Should I Become a Recording Artist?
A recording artist is a musician who records music in a studio. Recording artists may sing or play an instrument, and the recordings are transferred onto a CD or computer file. In addition to recording in studios, these artists also perform on the road in front of an audience, promoting their music. Work in the recording industry is competitive and often just part-time. The need to constantly pursue leads for further work may be stressful.
While there are no educational requirements to become a recording artist, enrolling in a music-related degree program may be beneficial. Recording artists often begin playing music at a young age with lessons and must be diligent at practicing their craft. The table below includes the requirements to become a recording artist from the U.S. Bureau of Labor Statistics:
|Degree Required||None, though postsecondary training is helpful|
|Degree Field||Music, music performance, composition, recording arts|
|Experience||Experience performing music is required|
|Key Skills||Musical talent, discipline to practice and the perseverance to land gigs, strong communication skills|
|Wages (2014)||$24.16 an hour (Median hourly wage for all musicians and singers)|
Source: U.S. Bureau of Labor Statistics
Step 1: Study at a Young Age
According to the BLS, aspiring musicians often begin to gain familiarity with their craft at a young age. Adolescent musicians have a number of options open to them regardless of the type of music they want to record. For example, those drawn to musical instruments can begin practicing in grade school or junior high, while potential vocalists can sing in glee clubs or choirs.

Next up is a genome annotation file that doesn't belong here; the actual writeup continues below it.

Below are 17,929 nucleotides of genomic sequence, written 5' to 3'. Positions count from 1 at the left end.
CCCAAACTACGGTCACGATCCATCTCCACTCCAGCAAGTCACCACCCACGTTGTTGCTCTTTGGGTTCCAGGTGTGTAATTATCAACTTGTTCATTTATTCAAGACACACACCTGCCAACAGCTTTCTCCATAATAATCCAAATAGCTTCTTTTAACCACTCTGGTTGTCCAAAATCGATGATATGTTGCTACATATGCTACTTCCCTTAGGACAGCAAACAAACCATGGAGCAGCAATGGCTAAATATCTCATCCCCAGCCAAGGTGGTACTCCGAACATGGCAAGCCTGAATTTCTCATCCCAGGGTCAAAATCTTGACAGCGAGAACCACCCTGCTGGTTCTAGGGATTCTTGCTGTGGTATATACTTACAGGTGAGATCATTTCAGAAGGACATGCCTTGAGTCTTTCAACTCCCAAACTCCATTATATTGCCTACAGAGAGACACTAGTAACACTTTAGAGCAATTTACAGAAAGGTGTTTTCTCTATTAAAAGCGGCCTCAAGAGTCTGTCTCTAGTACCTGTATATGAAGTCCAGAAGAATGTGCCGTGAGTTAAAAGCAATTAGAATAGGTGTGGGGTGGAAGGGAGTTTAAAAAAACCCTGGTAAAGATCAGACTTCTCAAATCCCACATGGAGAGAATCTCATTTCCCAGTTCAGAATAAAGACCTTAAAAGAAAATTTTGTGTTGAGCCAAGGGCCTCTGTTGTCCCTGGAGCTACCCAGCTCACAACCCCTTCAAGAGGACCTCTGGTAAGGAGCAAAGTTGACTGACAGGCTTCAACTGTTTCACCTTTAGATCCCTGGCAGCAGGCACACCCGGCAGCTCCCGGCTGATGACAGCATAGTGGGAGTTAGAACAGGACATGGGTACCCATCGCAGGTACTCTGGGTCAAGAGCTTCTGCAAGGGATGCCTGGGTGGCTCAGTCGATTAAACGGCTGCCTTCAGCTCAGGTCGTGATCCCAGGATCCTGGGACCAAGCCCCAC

- Take private lessons. Young musicians often develop their abilities through private lessons with experienced teachers. Lessons may be offered through local colleges, music stores or other private tutors.
- Learn different musical styles. The BLS notes that, in general, a familiarity with a wide range of musical styles proves helpful in finding opportunities for work, and prospective recording artists can begin to develop this wide musical base in their youth.
Step 2: Earn a Bachelor's Degree in Music
A number of colleges and universities offer bachelor's degrees in music. These programs allow students to hone their musical craft in a collegiate setting while giving them a solid background in music fundamentals, such as theory, composition and history. The National Association of Schools of Music (NASM) accredits music schools throughout the country and can assist interested parties in deciding which schools may best suit their needs.
- Gain exposure for your work. As with many artists, musicians must find an audience for their work in order to advance their career. For a prospective recording artist, specific ways to find that audience vary depending on music preference and skill. However, in general, playing in live settings such as clubs or theaters, as well as working on projects, can attract positive attention.
Step 3: Find Career Opportunities
Once a musician has significant exposure, it should be easier to find higher-profile gigs. Professional musicians may also consider signing with talent agents or managers, who find work for their clients. However, competition for musical jobs is fierce, and recording artists may need to take steadier non-industry jobs for supplemental income.